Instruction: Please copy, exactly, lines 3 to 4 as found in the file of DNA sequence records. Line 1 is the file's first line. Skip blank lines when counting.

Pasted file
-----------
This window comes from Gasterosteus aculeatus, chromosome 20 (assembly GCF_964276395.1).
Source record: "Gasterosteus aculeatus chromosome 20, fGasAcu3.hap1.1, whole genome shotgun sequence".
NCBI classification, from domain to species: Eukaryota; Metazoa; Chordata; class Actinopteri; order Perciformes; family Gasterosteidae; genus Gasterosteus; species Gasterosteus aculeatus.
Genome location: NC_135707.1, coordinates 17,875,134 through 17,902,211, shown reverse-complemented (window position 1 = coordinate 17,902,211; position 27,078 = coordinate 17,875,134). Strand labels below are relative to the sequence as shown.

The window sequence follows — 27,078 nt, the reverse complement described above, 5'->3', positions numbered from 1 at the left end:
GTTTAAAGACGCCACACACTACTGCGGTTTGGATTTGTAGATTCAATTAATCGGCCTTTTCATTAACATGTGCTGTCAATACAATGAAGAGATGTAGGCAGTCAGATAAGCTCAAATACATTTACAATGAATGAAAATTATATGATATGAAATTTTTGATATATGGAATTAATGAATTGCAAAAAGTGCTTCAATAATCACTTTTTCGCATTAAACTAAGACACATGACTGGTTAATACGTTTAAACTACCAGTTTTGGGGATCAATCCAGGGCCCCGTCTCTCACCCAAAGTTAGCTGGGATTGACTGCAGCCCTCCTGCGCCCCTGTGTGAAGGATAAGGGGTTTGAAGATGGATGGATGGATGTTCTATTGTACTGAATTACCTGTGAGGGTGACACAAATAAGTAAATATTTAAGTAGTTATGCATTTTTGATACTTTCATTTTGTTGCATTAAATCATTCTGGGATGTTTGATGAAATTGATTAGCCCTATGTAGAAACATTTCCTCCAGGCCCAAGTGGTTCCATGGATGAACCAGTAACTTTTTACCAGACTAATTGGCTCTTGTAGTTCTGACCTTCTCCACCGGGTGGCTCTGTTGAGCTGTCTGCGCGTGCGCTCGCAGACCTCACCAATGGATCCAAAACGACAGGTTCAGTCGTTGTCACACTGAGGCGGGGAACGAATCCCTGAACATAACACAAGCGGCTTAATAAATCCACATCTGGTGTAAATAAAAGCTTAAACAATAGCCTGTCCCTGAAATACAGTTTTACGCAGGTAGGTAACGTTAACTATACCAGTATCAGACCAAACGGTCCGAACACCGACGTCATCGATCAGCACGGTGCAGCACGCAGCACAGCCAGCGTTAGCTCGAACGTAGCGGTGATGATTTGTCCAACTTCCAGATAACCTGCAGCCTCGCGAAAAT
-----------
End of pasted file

NCBI classification, from domain to species: Eukaryota; Metazoa; Chordata; class Actinopteri; order Perciformes; family Gasterosteidae; genus Gasterosteus; species Gasterosteus aculeatus.
Genome location: NC_135707.1, coordinates 17,875,134 through 17,902,211, shown reverse-complemented (window position 1 = coordinate 17,902,211; position 27,078 = coordinate 17,875,134). Strand labels below are relative to the sequence as shown.